|Title||Changes in soil properties and vegetation following disturbance of Alaskan arctic tundra|
|Publication Type||Journal Article|
|Year of Publication||1981|
|Authors||F Stuart Chapin III, Shaver, GR|
|Journal||Journal of Applied Ecology|
Soil characteristics and vegetation were studied in vehicle tracks and adjacent undisturbed tundra along local moisture gradients at four tundra sites in northern Alaska. Vehicle tracks generally had 2 degree C higher soil temperatures, deeper thaw, and higher concentrations of available soil phosphate than adjacent undisturbed tundra, but did not differ consistently from controls in soil bulk density, volumetric moisture content, pH, or soil organic content. Vegetation in vehicle tracks had fewer species than controls, reflecting decreased abundance of shrubs, particularly evergreens, and increased dominance by a few species of graminoids. Wet and mesic tracks exhibited a 2- to 15-fold increase in above-ground standing crop of nitrogen and phosphorus as a result of increased leaf nutrient concentrations and increased leaf biomass of graminoids, a consequence of increases in both shoot density and shoot weight.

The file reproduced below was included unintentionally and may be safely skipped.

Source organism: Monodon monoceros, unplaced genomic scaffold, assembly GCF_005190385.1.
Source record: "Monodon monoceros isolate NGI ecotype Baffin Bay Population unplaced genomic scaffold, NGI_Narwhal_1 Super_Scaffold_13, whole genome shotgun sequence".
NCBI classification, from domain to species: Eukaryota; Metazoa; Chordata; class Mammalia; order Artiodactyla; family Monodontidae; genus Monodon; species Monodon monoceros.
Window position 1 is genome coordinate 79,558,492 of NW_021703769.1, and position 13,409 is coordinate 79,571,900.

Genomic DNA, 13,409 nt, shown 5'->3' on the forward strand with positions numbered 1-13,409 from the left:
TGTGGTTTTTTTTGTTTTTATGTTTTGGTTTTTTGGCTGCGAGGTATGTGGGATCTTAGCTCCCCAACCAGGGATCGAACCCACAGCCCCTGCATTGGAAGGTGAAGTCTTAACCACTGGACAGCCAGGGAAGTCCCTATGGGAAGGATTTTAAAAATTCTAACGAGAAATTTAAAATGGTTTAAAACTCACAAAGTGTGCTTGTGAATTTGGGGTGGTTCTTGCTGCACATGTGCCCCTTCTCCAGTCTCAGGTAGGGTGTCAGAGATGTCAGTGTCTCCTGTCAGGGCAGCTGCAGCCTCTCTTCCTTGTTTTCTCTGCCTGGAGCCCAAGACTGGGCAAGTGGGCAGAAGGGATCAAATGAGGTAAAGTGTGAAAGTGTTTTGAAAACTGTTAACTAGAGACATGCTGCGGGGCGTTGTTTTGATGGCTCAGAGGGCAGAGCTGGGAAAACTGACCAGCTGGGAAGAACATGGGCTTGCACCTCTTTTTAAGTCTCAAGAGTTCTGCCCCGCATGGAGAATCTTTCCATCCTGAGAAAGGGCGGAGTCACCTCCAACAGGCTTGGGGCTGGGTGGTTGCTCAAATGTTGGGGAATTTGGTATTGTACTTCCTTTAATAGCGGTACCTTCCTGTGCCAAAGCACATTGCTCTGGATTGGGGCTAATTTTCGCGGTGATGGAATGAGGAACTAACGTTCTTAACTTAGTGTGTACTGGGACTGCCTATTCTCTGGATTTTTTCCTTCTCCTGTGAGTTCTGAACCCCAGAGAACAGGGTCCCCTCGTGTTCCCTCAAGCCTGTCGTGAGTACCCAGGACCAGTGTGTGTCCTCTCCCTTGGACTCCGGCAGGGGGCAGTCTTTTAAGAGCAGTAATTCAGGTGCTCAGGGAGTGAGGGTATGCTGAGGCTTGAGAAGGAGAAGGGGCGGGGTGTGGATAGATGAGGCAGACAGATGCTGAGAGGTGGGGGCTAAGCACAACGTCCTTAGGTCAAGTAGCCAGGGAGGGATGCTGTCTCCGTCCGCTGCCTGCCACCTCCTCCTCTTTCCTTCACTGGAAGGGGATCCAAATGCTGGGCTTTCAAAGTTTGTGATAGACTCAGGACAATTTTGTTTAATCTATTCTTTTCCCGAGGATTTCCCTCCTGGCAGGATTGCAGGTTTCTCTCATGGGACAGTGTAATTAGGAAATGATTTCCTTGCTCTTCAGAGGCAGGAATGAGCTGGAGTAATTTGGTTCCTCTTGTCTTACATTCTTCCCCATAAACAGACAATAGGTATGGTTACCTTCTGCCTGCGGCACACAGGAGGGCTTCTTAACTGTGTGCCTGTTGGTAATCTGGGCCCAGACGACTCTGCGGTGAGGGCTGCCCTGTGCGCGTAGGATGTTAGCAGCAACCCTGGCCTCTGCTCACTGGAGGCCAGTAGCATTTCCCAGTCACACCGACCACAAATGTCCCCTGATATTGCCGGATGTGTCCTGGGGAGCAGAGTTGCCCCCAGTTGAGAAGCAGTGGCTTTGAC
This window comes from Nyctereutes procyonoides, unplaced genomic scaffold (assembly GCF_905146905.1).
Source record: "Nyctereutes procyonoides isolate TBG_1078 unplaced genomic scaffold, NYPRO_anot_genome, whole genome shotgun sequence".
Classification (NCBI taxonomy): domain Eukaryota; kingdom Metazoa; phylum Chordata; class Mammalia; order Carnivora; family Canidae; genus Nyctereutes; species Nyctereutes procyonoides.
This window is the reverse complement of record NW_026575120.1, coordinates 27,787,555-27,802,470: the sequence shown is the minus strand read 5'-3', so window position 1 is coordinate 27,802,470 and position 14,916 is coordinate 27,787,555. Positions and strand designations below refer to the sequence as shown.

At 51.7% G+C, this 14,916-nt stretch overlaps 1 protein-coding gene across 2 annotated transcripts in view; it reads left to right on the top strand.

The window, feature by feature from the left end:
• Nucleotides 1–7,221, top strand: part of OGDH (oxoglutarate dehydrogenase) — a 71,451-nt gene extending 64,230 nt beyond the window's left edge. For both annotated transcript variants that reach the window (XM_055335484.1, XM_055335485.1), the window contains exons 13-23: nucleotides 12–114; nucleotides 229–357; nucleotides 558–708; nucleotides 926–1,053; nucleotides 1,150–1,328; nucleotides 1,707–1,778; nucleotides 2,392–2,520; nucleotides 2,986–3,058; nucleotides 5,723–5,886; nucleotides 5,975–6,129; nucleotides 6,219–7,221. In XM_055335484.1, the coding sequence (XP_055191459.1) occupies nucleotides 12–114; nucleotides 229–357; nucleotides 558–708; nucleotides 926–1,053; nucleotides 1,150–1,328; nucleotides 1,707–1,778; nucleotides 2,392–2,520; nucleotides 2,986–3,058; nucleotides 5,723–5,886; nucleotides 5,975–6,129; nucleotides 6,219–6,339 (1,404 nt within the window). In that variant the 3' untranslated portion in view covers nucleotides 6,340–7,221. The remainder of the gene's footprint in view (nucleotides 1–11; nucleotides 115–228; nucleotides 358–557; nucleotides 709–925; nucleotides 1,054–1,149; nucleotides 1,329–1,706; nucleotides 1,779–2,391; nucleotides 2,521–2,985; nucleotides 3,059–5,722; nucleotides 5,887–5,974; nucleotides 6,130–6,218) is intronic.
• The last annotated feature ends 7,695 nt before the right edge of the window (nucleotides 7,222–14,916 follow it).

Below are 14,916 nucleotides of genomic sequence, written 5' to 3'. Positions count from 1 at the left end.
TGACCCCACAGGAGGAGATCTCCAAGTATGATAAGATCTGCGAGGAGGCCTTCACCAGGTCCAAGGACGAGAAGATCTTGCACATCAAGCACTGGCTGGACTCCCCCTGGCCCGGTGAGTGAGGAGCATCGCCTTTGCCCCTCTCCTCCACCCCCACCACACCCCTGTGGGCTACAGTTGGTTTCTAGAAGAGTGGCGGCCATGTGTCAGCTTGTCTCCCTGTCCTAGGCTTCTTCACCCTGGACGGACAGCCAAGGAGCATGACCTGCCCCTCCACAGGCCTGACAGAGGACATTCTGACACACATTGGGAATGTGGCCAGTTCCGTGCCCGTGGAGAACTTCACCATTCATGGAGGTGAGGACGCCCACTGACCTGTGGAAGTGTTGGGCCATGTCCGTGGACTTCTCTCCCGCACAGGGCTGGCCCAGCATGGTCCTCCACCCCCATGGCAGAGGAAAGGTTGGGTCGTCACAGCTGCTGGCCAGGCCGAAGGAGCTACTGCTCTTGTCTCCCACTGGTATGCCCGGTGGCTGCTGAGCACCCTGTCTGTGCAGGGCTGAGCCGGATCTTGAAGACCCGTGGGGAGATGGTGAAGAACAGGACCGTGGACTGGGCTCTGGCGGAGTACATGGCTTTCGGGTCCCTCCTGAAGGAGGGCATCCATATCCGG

|Short Title||Changes in soil properties and vegetation following disturbance of Alaskan arctic tundra|